Alternatives to milk boom as consumers turn to vegan diet

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Alternatives to milk boom as consumers turn to vegan diet

Dairy farmers dismiss threat to Irish milk amid changing habits


Photo: Stock
Photo: Stock

Sales of plant-based milks have soared in the last year amid the increasing popularity of vegan diets.

New data shows a 40pc increase in the amount of plant-based milk sold in Irish supermarkets in January, when compared to the same period last year.

The increase was fuelled by the rise of ‘Veganuary’ – where people choose to go on a vegan diet for the first month of the year.

Almond, soy and oat milks are among the varieties that have become popular.

Kantar Worldpanel, the market research firm that compiled the data, said in January that Irish consumers were trying to be healthy after the Christmas excess.

The figures cover the four weeks to January 27 this year compared with the same period in 2018.

“After an indulgent festive period, many Irish shoppers started the year with good intentions and January sales of fruit and vegetables were up €7m year on year,” said Kantar’s consumer insight director Douglas Faughnan.

“Vegetable side dishes and vegetarian sausages and burgers collectively rose by 35pc and, amid the rising popularity of ‘Veganuary’, sales of plant-based milks were 40pc higher than in January 2018.”

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Despite the rise, sales of plant-based milks are still dwarfed by the traditional dairy market.

Pat McCormack, chair of dairy farmers group the Irish Creamery Milk Suppliers’ Association, said he didn’t think the plant alternatives would pose a threat to his members.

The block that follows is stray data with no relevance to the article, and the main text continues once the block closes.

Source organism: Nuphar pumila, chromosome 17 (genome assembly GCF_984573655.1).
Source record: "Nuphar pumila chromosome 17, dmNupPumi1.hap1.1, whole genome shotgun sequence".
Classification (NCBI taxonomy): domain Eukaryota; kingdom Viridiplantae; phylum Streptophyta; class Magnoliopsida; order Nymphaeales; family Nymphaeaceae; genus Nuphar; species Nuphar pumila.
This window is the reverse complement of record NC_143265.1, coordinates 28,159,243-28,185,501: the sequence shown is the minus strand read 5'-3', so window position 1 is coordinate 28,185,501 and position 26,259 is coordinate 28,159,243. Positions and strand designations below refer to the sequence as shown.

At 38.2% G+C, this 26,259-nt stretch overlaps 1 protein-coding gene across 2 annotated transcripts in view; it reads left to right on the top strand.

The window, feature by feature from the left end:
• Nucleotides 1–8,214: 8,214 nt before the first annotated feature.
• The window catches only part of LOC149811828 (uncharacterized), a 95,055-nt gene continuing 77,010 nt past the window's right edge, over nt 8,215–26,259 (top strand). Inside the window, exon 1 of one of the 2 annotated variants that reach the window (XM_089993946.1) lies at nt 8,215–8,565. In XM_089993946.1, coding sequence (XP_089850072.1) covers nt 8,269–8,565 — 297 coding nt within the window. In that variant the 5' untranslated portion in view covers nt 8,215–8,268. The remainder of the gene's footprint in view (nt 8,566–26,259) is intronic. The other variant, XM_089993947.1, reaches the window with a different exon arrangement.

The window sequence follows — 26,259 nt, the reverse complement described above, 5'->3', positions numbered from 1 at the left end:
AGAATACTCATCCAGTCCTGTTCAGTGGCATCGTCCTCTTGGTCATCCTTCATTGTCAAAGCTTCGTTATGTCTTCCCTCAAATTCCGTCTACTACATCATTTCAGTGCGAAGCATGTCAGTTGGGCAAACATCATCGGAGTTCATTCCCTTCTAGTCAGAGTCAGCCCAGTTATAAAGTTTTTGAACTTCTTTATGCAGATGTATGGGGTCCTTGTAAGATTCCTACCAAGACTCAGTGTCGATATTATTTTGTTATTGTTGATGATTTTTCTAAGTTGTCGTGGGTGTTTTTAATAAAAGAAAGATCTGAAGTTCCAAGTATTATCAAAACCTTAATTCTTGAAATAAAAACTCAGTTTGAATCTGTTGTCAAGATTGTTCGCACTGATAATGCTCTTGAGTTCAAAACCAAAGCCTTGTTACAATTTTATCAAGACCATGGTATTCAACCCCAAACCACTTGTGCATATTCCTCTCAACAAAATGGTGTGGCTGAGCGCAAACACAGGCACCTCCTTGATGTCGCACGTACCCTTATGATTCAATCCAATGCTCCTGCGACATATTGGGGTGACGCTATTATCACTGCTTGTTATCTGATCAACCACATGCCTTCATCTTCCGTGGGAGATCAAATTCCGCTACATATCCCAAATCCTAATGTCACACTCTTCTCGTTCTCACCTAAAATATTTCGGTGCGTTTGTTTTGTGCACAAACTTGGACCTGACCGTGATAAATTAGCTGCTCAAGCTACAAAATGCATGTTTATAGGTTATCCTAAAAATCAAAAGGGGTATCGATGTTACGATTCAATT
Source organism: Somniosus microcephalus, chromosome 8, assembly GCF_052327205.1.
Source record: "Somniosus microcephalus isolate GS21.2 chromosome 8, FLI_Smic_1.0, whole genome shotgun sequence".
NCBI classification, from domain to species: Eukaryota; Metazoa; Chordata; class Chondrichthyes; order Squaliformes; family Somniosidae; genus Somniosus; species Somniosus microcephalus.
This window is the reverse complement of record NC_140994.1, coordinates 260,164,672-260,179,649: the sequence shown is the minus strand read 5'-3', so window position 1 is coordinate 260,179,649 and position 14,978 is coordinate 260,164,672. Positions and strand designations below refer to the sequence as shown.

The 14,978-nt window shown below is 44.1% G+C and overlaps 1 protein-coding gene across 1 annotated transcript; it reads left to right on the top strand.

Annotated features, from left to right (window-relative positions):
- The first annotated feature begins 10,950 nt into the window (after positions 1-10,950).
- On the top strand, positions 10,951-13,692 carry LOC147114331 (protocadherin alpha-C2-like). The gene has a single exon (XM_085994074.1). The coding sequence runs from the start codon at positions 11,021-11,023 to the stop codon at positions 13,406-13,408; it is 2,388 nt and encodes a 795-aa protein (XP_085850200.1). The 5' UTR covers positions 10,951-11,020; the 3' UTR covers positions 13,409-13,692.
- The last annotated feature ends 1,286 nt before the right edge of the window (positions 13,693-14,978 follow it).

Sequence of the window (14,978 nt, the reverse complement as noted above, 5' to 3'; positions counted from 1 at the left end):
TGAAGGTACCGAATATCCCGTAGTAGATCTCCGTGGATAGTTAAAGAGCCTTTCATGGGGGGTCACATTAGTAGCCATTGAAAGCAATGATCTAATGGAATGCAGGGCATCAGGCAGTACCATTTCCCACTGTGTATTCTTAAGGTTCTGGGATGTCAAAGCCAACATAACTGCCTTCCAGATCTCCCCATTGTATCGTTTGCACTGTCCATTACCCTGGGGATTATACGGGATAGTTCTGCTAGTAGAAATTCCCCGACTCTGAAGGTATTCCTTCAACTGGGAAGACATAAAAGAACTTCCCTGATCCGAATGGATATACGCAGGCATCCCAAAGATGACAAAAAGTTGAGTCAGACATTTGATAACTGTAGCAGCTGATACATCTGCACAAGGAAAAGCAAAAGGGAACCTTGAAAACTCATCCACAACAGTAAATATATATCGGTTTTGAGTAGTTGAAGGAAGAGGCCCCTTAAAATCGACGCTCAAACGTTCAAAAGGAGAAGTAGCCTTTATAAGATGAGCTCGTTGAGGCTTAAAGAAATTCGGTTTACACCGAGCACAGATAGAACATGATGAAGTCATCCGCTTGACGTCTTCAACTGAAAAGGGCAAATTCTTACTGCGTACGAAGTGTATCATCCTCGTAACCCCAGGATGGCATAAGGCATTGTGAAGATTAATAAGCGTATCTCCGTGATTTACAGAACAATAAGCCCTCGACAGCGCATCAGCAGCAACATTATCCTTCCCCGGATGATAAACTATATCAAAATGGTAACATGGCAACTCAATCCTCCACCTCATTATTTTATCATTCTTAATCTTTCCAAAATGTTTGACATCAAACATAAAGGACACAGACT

“I don’t want to be disrespectful to these new foods and products – in return I’d ask that the same courtesy is shown to traditional dairy and beef – but the fact of the matter is that cow’s milk has been an integral part of the human diet for millennia.

“We have numberless generations of Irish people whose lives were intimately bound up with the production of, and consumption of, cow milk,” Mr McCormack told the Irish Independent.

“I’d be confident that Ireland’s tradition of excellent milk production will be able to deal with the challenge.”

The data on plant-based milk was included in Kantar’s latest update on Ireland’s supermarket wars.

Dunnes Stores maintained its position as Ireland’s top grocer by market share, with 23.1pc of the market. Tesco was second with 22.1pc and SuperValu had 21.6pc.

Continuing to stand out, however, were the German discounters Lidl and Aldi.

“Both retailers achieved record market share over Christmas and that strong performance has continued into the new year – Aldi increased sales by 10pc and Lidl by 5.2pc,” said Mr Faughnan.

Irish Independent

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